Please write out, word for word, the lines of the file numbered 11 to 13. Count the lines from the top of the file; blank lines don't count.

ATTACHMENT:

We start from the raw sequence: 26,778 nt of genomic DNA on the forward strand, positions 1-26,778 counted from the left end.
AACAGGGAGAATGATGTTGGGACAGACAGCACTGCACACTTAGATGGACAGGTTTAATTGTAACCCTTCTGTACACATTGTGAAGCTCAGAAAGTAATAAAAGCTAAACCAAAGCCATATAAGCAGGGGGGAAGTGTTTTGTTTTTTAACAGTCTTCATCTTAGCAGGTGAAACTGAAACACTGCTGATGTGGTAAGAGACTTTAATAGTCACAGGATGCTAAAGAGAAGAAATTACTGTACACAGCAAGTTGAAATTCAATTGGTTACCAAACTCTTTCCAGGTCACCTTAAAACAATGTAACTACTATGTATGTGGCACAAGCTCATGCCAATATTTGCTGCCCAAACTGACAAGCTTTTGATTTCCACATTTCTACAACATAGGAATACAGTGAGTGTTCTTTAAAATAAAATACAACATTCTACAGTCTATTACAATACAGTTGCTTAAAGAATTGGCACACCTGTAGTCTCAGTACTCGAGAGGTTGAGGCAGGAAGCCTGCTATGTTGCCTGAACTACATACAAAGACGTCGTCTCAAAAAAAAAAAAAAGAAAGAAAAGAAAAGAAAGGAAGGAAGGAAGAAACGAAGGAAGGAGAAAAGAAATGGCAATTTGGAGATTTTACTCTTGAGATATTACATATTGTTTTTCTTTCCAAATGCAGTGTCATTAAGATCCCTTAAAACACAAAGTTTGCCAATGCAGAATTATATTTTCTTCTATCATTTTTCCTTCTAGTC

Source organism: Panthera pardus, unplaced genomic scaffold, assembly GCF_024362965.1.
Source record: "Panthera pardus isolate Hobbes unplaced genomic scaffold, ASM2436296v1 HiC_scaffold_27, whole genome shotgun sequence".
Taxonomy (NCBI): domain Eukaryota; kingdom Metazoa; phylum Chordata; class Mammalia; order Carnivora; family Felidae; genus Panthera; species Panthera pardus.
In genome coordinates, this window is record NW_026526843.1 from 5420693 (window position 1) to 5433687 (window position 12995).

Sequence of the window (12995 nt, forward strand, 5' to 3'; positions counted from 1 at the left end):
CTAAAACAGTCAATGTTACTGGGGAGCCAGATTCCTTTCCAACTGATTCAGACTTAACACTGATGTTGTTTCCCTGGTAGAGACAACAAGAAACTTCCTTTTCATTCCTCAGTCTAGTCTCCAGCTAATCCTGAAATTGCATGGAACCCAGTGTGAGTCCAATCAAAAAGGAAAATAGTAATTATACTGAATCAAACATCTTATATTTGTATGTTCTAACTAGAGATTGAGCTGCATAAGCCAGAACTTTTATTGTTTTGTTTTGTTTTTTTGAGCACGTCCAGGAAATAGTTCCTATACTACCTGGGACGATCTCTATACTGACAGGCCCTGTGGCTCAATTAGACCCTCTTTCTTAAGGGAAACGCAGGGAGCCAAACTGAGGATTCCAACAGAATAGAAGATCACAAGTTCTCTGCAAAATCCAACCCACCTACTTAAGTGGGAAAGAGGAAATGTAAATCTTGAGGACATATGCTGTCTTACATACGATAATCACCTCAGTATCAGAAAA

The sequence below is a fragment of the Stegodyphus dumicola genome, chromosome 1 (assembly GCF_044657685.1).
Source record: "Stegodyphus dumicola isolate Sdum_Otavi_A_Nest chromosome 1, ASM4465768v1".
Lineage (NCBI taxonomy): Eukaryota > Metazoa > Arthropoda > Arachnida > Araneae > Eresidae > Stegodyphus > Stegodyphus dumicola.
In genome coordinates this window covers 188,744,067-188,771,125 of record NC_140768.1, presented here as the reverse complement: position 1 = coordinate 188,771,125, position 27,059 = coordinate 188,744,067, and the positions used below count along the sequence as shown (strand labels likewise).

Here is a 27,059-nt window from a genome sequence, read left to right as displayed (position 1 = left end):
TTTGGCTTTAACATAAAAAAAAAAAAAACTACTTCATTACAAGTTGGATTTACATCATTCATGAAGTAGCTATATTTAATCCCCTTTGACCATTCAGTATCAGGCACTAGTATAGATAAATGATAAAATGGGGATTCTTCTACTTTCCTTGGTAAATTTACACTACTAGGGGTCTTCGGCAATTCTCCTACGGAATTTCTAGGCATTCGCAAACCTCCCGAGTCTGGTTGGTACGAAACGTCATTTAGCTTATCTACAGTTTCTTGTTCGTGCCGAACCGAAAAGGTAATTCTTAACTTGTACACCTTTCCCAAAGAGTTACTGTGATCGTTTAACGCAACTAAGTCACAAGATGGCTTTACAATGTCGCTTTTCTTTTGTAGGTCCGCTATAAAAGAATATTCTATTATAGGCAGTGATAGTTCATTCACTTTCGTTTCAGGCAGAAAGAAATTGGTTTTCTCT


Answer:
Lineage (NCBI taxonomy): Eukaryota > Metazoa > Arthropoda > Arachnida > Araneae > Eresidae > Stegodyphus > Stegodyphus dumicola.
In genome coordinates this window covers 188,744,067-188,771,125 of record NC_140768.1, presented here as the reverse complement: position 1 = coordinate 188,771,125, position 27,059 = coordinate 188,744,067, and the positions used below count along the sequence as shown (strand labels likewise).

Here is a 27,059-nt window from a genome sequence, read left to right as displayed (position 1 = left end):